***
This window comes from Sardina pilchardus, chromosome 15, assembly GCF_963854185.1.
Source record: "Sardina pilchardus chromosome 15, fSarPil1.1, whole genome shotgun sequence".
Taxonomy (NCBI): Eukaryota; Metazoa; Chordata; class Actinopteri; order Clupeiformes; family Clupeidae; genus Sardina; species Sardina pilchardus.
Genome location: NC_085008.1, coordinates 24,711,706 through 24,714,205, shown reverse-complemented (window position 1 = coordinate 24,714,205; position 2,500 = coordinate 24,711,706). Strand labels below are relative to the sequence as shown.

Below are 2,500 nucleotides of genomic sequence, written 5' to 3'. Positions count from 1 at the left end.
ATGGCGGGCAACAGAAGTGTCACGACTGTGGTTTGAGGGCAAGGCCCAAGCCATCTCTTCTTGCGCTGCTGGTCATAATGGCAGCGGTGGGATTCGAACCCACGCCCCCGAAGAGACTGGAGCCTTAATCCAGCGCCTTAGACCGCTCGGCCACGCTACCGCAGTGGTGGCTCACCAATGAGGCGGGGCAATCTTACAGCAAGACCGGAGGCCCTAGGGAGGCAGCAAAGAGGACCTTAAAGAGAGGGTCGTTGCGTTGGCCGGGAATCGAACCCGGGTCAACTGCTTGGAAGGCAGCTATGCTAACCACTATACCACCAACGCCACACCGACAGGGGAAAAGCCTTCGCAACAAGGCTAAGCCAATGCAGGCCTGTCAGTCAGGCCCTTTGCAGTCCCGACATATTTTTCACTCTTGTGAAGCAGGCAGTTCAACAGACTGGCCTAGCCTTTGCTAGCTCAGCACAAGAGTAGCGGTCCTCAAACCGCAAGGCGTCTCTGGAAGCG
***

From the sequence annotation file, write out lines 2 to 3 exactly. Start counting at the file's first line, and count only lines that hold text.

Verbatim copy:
Source record: "Sardina pilchardus chromosome 15, fSarPil1.1, whole genome shotgun sequence".
Taxonomy (NCBI): Eukaryota; Metazoa; Chordata; class Actinopteri; order Clupeiformes; family Clupeidae; genus Sardina; species Sardina pilchardus.